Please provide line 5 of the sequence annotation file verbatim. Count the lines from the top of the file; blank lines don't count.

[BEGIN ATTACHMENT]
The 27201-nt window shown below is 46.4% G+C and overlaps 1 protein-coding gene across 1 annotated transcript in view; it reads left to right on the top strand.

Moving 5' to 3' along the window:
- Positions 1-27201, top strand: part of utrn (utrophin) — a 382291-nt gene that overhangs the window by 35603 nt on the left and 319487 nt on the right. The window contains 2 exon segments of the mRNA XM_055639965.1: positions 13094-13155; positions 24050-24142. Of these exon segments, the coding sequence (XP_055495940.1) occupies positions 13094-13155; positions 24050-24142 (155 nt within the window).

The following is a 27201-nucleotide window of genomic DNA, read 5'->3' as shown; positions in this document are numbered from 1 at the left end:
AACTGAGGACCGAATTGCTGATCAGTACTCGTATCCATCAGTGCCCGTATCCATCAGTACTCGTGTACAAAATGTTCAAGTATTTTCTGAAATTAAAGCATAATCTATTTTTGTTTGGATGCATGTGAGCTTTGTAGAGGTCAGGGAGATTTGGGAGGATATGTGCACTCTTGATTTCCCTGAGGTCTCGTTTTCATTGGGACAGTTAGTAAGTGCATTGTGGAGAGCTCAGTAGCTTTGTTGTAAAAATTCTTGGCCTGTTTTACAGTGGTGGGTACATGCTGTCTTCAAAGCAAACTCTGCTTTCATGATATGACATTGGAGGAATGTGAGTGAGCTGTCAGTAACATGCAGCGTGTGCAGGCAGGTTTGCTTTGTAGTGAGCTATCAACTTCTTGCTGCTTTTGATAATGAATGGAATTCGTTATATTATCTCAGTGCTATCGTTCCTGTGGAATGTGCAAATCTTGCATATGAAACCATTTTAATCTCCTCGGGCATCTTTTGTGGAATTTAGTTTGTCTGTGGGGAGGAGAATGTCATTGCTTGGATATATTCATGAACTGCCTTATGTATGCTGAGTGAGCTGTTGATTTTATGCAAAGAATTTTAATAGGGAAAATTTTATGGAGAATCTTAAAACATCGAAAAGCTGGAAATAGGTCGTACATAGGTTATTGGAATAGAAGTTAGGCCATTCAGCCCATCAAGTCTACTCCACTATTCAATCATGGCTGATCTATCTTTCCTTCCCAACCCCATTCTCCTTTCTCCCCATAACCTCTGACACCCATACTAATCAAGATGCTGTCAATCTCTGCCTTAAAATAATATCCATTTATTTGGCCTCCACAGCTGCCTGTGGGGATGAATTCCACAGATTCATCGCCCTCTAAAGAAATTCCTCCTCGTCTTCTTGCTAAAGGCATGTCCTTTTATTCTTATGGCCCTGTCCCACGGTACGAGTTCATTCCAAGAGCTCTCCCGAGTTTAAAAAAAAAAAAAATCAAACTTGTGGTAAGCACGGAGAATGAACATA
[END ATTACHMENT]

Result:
AACTGAGGACCGAATTGCTGATCAGTACTCGTATCCATCAGTGCCCGTATCCATCAGTACTCGTGTACAAAATGTTCAAGTATTTTCTGAAATTAAAGCATAATCTATTTTTGTTTGGATGCATGTGAGCTTTGTAGAGGTCAGGGAGATTTGGGAGGATATGTGCACTCTTGATTTCCCTGAGGTCTCGTTTTCATTGGGACAGTTAGTAAGTGCATTGTGGAGAGCTCAGTAGCTTTGTTGTAAAAATTCTTGGCCTGTTTTACAGTGGTGGGTACATGCTGTCTTCAAAGCAAACTCTGCTTTCATGATATGACATTGGAGGAATGTGAGTGAGCTGTCAGTAACATGCAGCGTGTGCAGGCAGGTTTGCTTTGTAGTGAGCTATCAACTTCTTGCTGCTTTTGATAATGAATGGAATTCGTTATATTATCTCAGTGCTATCGTTCCTGTGGAATGTGCAAATCTTGCATATGAAACCATTTTAATCTCCTCGGGCATCTTTTGTGGAATTTAGTTTGTCTGTGGGGAGGAGAATGTCATTGCTTGGATATATTCATGAACTGCCTTATGTATGCTGAGTGAGCTGTTGATTTTATGCAAAGAATTTTAATAGGGAAAATTTTATGGAGAATCTTAAAACATCGAAAAGCTGGAAATAGGTCGTACATAGGTTATTGGAATAGAAGTTAGGCCATTCAGCCCATCAAGTCTACTCCACTATTCAATCATGGCTGATCTATCTTTCCTTCCCAACCCCATTCTCCTTTCTCCCCATAACCTCTGACACCCATACTAATCAAGATGCTGTCAATCTCTGCCTTAAAATAATATCCATTTATTTGGCCTCCACAGCTGCCTGTGGGGATGAATTCCACAGATTCATCGCCCTCTAAAGAAATTCCTCCTCGTCTTCTTGCTAAAGGCATGTCCTTTTATTCTTATGGCCCTGTCCCACGGTACGAGTTCATTCCAAGAGCTCTCCCGAGTTTAAAAAAAAAAAAAATCAAACTTGTGGTAAGCACGGAGAATGAACATA